DUCQ, Joseph-François
(b. 1762, Ledegem, d. 1829, Brugge)


Belgian painter. Having a natural gift for drawing, he studied at the Academy of Bruges with Paul De Cock [1724-1801] and obtained a first prize in 1786. He left for Paris to study with Joseph-Benoît Suvée. During the Revolution he returned to Bruges in 1792 where he became a member of the local Jacobin Club and played a political role during the last days of the first French occupation. He returned to Paris and received a second Prize of Rome in 1800. He stayed in Rome from 1807 to 1813 and became there the official painter at the court of Eugène de Beauharnais, the viceroy of Italy. After another stay in Paris (1813-15) he settled in Bruges where he was named director of the Academy of Painting. He was also the court painter at the court of William I.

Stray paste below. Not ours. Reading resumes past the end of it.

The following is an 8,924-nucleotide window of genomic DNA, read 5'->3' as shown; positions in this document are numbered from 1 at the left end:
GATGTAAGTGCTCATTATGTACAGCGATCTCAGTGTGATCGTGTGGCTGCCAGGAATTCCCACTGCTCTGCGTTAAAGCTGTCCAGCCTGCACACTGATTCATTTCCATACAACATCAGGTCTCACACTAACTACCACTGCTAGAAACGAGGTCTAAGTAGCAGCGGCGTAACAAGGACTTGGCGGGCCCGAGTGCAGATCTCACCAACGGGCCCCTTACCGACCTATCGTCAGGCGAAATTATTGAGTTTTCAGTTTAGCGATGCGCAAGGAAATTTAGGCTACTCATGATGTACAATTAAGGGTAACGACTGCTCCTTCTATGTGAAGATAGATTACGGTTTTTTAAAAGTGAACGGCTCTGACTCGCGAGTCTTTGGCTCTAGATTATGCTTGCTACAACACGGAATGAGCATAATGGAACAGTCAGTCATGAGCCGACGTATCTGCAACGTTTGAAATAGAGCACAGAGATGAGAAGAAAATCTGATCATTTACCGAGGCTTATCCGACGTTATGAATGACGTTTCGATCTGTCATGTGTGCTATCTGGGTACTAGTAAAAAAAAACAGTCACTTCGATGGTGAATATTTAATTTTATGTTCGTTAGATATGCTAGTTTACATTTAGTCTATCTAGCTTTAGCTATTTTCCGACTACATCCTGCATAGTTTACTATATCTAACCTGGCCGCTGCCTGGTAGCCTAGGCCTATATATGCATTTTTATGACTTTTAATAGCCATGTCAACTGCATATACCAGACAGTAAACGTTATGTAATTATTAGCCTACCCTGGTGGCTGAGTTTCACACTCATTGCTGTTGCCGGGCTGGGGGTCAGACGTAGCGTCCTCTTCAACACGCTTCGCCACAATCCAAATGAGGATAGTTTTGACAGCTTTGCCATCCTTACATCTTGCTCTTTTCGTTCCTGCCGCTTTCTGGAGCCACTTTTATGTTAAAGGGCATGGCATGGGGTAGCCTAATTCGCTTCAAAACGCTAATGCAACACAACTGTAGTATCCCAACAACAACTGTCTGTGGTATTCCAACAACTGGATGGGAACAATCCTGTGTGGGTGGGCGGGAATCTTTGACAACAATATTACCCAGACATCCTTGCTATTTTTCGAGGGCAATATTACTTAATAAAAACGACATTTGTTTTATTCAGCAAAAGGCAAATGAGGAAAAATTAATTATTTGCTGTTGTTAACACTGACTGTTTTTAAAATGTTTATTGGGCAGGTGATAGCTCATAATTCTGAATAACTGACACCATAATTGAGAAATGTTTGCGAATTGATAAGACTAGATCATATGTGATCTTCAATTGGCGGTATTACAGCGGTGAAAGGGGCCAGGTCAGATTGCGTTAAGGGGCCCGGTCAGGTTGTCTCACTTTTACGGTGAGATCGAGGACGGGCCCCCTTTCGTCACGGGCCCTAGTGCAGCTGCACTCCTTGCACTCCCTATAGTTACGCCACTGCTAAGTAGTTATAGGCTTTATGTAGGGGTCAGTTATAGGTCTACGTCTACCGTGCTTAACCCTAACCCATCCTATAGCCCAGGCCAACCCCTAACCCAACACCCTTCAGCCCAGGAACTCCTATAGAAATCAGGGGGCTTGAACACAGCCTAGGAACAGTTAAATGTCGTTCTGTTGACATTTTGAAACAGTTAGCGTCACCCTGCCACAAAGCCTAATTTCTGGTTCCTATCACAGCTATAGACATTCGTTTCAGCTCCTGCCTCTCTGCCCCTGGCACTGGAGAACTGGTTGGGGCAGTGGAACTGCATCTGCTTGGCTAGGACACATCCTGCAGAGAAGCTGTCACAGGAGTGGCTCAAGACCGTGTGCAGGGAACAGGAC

From his oeuvre only a few paintings - mainly portraits - and a few hundred studies survived.